Pip Eastop, Horn player, Photographer, Trumpet player

Horn player, Photographer, Trumpet player

Posts tagged “Chet Baker

Bea’s Flat

Valentin’s visit has made quite a difference. This morning I made an assault on Chet Baker’s amazing solo from “Bea’s Flat”. I spent an hour or so looping sections of it at half-speed and trying to capture every not and every nuance. It’s coming along quite well, I think – I’ve learned about 75% of it (at half speed). Another hour on it and I should have it, and then I can start speeding it up.
After that bit of work I opened up a blues file in the same key, C, in my computer and was delighted to find I could fit bits of the solo from Bea’s Flat quite nicely here and there. This ties in very immediately with something I read last night in Paul Berliner’s book. Here it is:

Rhythmic ingredients can also constitute the fundamental idea for original figures. Walter Bishop Jr. says that after absorbing Bud Powell’s phrasing he “began to thnk like Bud” so he could abandon Powell’s precise lines and create his own “in the same idiom, playing with the same kind of feeling and intensity”. Arthur Rhames views the process as analogous to emulating personal styles of speech. Because all artists speak with “their own natural rhythm and sequential order.” it is possible to “emulate a person whose speaking you like, using his same effect – how he comes into a sentence or the way he constructs his things” – but without saying the “exact same thing”. That is how Rhames learned from John Coltrane.

“Without directly copying his melodic line, I tried to get the feeling of the line, the phrasing, which allowed me to understand how Trane was talking when he played. What I wanted was the form, the basket that he was using, but the contents I wanted to fill myself. I knew that I had something to say, and I wanted to deal with that. So what I copied was the way John constructed his phrases and their rhythmical base, the stems without the notes, and I put my own noes and harmony – the things I thought about – on top of it.”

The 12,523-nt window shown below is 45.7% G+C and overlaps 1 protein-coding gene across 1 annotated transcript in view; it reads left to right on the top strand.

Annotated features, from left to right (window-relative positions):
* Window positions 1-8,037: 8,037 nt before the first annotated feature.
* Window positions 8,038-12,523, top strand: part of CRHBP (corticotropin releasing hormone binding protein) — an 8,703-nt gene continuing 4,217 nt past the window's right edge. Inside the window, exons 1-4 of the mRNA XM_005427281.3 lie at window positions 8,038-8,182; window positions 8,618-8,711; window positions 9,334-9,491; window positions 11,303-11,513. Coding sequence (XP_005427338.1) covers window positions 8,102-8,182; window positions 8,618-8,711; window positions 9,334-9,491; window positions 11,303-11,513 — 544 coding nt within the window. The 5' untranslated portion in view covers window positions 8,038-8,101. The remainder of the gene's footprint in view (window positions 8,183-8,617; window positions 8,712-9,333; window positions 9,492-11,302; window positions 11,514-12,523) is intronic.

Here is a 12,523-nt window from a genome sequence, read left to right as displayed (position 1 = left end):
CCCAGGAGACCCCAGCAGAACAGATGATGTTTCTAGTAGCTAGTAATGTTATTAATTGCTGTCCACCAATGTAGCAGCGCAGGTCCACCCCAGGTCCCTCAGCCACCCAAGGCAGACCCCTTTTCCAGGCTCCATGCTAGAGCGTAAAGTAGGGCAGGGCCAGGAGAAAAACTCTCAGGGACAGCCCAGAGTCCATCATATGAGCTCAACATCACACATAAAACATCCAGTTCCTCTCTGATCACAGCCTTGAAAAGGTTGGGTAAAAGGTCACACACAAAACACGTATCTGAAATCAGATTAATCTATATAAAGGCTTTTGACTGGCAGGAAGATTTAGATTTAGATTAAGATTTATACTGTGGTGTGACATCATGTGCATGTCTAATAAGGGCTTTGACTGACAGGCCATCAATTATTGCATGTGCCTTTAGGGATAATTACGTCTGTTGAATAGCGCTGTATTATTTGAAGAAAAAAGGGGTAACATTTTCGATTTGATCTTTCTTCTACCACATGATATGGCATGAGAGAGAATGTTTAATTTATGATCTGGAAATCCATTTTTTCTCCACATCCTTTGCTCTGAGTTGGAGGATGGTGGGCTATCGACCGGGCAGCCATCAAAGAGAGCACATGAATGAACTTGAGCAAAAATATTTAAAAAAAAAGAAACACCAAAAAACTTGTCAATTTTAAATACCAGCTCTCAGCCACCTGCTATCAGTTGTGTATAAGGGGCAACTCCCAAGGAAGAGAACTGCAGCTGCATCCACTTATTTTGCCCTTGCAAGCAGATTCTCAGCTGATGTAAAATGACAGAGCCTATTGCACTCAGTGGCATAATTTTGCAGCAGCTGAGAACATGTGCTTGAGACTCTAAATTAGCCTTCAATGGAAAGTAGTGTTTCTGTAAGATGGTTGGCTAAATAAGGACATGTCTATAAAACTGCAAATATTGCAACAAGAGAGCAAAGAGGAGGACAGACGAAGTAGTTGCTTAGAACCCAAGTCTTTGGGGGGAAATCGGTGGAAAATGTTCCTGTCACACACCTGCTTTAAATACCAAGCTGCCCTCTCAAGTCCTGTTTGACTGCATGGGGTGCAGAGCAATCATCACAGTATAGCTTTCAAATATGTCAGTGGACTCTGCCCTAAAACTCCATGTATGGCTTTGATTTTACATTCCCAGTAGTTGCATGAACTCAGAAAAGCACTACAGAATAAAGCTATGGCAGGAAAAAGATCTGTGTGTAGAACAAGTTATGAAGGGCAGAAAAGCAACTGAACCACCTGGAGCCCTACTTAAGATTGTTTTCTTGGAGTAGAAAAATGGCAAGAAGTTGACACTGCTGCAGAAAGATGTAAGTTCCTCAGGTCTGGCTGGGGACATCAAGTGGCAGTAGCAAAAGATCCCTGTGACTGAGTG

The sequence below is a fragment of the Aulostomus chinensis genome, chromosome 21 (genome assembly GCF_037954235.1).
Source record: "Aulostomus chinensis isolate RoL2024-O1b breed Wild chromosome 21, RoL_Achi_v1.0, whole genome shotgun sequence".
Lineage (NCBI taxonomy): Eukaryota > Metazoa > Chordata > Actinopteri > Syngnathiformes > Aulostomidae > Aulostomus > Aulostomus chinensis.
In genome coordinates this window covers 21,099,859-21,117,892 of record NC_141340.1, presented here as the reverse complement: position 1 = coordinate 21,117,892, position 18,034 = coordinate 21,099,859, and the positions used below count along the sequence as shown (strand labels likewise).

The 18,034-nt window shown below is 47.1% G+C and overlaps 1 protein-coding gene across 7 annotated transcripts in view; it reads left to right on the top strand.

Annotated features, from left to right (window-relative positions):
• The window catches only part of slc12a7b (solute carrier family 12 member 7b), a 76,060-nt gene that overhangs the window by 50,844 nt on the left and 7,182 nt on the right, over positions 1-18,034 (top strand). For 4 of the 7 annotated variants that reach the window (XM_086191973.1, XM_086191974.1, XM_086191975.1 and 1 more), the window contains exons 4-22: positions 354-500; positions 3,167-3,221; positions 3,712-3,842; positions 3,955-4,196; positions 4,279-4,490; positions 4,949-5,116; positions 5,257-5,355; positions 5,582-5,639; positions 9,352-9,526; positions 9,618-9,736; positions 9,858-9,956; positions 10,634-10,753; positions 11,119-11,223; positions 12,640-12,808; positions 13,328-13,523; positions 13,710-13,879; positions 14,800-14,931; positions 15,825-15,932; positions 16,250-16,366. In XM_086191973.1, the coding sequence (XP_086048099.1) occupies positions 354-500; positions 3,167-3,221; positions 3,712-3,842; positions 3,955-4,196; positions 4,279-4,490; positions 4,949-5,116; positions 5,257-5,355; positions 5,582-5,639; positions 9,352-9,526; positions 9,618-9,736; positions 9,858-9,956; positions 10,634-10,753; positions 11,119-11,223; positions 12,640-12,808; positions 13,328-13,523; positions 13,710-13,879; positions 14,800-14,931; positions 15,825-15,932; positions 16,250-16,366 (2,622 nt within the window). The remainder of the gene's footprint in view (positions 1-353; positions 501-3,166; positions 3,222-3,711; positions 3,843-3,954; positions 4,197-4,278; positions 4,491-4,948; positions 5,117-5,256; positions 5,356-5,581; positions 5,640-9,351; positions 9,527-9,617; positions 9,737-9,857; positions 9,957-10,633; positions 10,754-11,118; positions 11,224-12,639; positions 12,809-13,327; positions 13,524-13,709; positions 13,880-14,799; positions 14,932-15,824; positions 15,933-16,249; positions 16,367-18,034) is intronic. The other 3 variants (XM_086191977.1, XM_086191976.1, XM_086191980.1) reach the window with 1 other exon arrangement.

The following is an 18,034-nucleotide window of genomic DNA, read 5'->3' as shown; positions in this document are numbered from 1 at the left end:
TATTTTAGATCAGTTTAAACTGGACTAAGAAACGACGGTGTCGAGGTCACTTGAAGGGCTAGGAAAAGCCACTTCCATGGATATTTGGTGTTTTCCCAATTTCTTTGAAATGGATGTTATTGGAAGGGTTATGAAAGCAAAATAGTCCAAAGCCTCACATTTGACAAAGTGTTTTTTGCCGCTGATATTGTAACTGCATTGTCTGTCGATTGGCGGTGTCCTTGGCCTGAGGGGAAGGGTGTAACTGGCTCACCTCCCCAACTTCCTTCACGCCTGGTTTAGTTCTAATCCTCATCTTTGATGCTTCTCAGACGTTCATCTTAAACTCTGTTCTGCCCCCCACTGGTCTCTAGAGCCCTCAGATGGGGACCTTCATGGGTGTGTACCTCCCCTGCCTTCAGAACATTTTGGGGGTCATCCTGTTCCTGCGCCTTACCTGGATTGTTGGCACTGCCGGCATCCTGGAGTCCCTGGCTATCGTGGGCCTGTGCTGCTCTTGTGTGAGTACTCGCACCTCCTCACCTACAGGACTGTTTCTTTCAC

Using the computer

Since reading that the best way forward is to learn solos from recordings, I’ve embarked on some study in that direction. The PC has turned out to be a great help. I ripped a Chet Baker track, “Bea’s Flat” (1953), into the PC and then opened it in a .wav file editor. The trumpet solo is very fast and at normal speed it’s extremely difficult to hear the individual notes so it’s wonderful to be able to slow it down and yet keep the pitch of the original. Normally, if you half the tempo of a recording its pitch drops by an octave but the computer works its magic to compensate precisely so that the correct pitch is retained. With this wonderful tool, within half an hour or so I had untangled the first few bars of the solo and even learned a bit of it -much quicker than I could have done just using a CD player. Still, it’s going to take some hard work to get my playing of it up to Chet Baker’s very fast tempo.

The PC has just opened up a whole new way of studying jazz for me.

Later today I met up with Julian Jacobson, a wonderful pianist based in London. I used to play with him quite a lot in the early eighties in a chamber ensemble called “Capricorn”. We always used to mess about together in rehearsals by playing scraps of music completely out of context – we couldn’t stop ourselves; most of what Capricorn played was so boring and difficult that we needed plenty of light relief to keep us sane. With this in mind and thinking Julian must still be some kind of a closet jazzer, I rang him a to see if he could help me. It was a positive hit – we made a date and that date was today.

On his suggestion we met up at the Royal College of Music where he and I both teach. We were both a little awkward to start with and after a bit of a natter we got down to some playing. We started with some blues and then played Stella and a couple of other tunes I didn’t know and couldn’t read. I must admit I was pretty shockingly bad but honest about my current limitations and my intentions and, amazingly, he seemed keen to do some more so we are going to meet again in November having, we hope, found a drummer and a bass player. 

I need to learn some tunes!